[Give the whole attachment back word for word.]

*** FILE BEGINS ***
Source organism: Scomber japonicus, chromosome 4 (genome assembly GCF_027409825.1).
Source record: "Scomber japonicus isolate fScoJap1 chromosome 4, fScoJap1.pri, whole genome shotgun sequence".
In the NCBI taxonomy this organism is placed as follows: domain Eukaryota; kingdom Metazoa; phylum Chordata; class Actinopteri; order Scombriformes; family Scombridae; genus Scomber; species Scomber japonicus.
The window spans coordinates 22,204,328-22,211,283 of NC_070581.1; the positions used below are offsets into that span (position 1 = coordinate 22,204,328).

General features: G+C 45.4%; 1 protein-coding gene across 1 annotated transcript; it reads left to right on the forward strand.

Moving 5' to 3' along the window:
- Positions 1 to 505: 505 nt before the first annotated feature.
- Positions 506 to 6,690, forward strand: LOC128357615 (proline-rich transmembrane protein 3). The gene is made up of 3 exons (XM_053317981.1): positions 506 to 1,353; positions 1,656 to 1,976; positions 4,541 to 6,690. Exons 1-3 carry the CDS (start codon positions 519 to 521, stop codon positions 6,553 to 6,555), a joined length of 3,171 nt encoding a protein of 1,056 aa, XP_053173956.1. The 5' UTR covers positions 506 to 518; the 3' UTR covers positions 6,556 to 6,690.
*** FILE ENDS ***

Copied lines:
Source organism: Scomber japonicus, chromosome 4 (genome assembly GCF_027409825.1).
Source record: "Scomber japonicus isolate fScoJap1 chromosome 4, fScoJap1.pri, whole genome shotgun sequence".
In the NCBI taxonomy this organism is placed as follows: domain Eukaryota; kingdom Metazoa; phylum Chordata; class Actinopteri; order Scombriformes; family Scombridae; genus Scomber; species Scomber japonicus.
The window spans coordinates 22,204,328-22,211,283 of NC_070581.1; the positions used below are offsets into that span (position 1 = coordinate 22,204,328).

General features: G+C 45.4%; 1 protein-coding gene across 1 annotated transcript; it reads left to right on the forward strand.

Moving 5' to 3' along the window:
- Positions 1 to 505: 505 nt before the first annotated feature.
- Positions 506 to 6,690, forward strand: LOC128357615 (proline-rich transmembrane protein 3). The gene is made up of 3 exons (XM_053317981.1): positions 506 to 1,353; positions 1,656 to 1,976; positions 4,541 to 6,690. Exons 1-3 carry the CDS (start codon positions 519 to 521, stop codon positions 6,553 to 6,555), a joined length of 3,171 nt encoding a protein of 1,056 aa, XP_053173956.1. The 5' UTR covers positions 506 to 518; the 3' UTR covers positions 6,556 to 6,690.